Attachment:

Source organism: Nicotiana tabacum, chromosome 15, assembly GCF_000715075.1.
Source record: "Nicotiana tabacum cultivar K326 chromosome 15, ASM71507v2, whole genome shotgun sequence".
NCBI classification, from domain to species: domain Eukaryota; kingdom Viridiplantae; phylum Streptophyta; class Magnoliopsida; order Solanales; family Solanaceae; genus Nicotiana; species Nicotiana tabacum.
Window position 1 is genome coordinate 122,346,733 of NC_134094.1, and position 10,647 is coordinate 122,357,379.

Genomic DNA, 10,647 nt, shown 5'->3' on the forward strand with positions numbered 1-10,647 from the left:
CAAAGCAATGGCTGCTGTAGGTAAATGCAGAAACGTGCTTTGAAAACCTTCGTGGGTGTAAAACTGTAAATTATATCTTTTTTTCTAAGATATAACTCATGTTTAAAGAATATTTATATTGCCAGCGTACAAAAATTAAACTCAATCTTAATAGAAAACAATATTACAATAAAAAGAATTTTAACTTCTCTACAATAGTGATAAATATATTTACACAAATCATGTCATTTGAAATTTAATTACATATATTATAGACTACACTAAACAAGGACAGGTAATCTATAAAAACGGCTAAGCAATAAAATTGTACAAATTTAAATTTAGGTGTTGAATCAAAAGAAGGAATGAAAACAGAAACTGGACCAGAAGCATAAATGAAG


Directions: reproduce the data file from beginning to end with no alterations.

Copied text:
Source organism: Nicotiana tabacum, chromosome 15, assembly GCF_000715075.1.
Source record: "Nicotiana tabacum cultivar K326 chromosome 15, ASM71507v2, whole genome shotgun sequence".
NCBI classification, from domain to species: domain Eukaryota; kingdom Viridiplantae; phylum Streptophyta; class Magnoliopsida; order Solanales; family Solanaceae; genus Nicotiana; species Nicotiana tabacum.
Window position 1 is genome coordinate 122,346,733 of NC_134094.1, and position 10,647 is coordinate 122,357,379.

Genomic DNA, 10,647 nt, shown 5'->3' on the forward strand with positions numbered 1-10,647 from the left:
CAAAGCAATGGCTGCTGTAGGTAAATGCAGAAACGTGCTTTGAAAACCTTCGTGGGTGTAAAACTGTAAATTATATCTTTTTTTCTAAGATATAACTCATGTTTAAAGAATATTTATATTGCCAGCGTACAAAAATTAAACTCAATCTTAATAGAAAACAATATTACAATAAAAAGAATTTTAACTTCTCTACAATAGTGATAAATATATTTACACAAATCATGTCATTTGAAATTTAATTACATATATTATAGACTACACTAAACAAGGACAGGTAATCTATAAAAACGGCTAAGCAATAAAATTGTACAAATTTAAATTTAGGTGTTGAATCAAAAGAAGGAATGAAAACAGAAACTGGACCAGAAGCATAAATGAAG